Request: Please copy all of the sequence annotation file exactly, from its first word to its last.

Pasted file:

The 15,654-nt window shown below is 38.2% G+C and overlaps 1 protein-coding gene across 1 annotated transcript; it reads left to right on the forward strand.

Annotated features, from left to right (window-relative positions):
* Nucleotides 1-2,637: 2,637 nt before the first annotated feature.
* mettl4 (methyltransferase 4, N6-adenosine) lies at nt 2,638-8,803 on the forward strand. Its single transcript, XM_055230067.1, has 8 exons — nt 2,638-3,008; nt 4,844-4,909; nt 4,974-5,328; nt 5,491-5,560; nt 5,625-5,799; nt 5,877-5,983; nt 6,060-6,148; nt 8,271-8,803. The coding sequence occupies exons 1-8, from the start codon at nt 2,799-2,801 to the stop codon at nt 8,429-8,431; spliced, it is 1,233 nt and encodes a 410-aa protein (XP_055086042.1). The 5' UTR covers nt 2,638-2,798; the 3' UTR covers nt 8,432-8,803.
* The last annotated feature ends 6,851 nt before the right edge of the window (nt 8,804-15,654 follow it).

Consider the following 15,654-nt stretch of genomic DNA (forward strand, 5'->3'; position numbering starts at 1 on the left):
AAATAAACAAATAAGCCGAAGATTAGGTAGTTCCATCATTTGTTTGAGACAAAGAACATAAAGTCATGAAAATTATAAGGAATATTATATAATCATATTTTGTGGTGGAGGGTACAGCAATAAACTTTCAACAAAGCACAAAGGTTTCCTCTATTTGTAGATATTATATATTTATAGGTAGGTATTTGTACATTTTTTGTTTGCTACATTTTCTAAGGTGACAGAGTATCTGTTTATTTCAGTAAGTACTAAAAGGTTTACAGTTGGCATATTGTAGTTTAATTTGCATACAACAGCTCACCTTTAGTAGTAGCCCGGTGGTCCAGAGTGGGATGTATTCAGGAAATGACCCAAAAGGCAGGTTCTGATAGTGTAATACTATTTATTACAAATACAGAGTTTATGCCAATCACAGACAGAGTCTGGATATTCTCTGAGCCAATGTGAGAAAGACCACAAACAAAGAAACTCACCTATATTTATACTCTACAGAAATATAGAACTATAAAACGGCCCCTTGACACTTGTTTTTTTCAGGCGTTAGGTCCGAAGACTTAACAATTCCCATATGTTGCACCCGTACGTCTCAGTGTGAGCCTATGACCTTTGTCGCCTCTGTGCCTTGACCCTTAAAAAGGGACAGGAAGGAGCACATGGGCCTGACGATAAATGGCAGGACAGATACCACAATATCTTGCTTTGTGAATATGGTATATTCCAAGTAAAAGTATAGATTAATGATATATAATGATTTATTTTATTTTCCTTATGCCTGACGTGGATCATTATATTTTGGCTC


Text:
The 15,654-nt window shown below is 38.2% G+C and overlaps 1 protein-coding gene across 1 annotated transcript; it reads left to right on the forward strand.

Annotated features, from left to right (window-relative positions):
* Nucleotides 1-2,637: 2,637 nt before the first annotated feature.
* mettl4 (methyltransferase 4, N6-adenosine) lies at nt 2,638-8,803 on the forward strand. Its single transcript, XM_055230067.1, has 8 exons — nt 2,638-3,008; nt 4,844-4,909; nt 4,974-5,328; nt 5,491-5,560; nt 5,625-5,799; nt 5,877-5,983; nt 6,060-6,148; nt 8,271-8,803. The coding sequence occupies exons 1-8, from the start codon at nt 2,799-2,801 to the stop codon at nt 8,429-8,431; spliced, it is 1,233 nt and encodes a 410-aa protein (XP_055086042.1). The 5' UTR covers nt 2,638-2,798; the 3' UTR covers nt 8,432-8,803.
* The last annotated feature ends 6,851 nt before the right edge of the window (nt 8,804-15,654 follow it).

Consider the following 15,654-nt stretch of genomic DNA (forward strand, 5'->3'; position numbering starts at 1 on the left):
AAATAAACAAATAAGCCGAAGATTAGGTAGTTCCATCATTTGTTTGAGACAAAGAACATAAAGTCATGAAAATTATAAGGAATATTATATAATCATATTTTGTGGTGGAGGGTACAGCAATAAACTTTCAACAAAGCACAAAGGTTTCCTCTATTTGTAGATATTATATATTTATAGGTAGGTATTTGTACATTTTTTGTTTGCTACATTTTCTAAGGTGACAGAGTATCTGTTTATTTCAGTAAGTACTAAAAGGTTTACAGTTGGCATATTGTAGTTTAATTTGCATACAACAGCTCACCTTTAGTAGTAGCCCGGTGGTCCAGAGTGGGATGTATTCAGGAAATGACCCAAAAGGCAGGTTCTGATAGTGTAATACTATTTATTACAAATACAGAGTTTATGCCAATCACAGACAGAGTCTGGATATTCTCTGAGCCAATGTGAGAAAGACCACAAACAAAGAAACTCACCTATATTTATACTCTACAGAAATATAGAACTATAAAACGGCCCCTTGACACTTGTTTTTTTCAGGCGTTAGGTCCGAAGACTTAACAATTCCCATATGTTGCACCCGTACGTCTCAGTGTGAGCCTATGACCTTTGTCGCCTCTGTGCCTTGACCCTTAAAAAGGGACAGGAAGGAGCACATGGGCCTGACGATAAATGGCAGGACAGATACCACAATATCTTGCTTTGTGAATATGGTATATTCCAAGTAAAAGTATAGATTAATGATATATAATGATTTATTTTATTTTCCTTATGCCTGACGTGGATCATTATATTTTGGCTC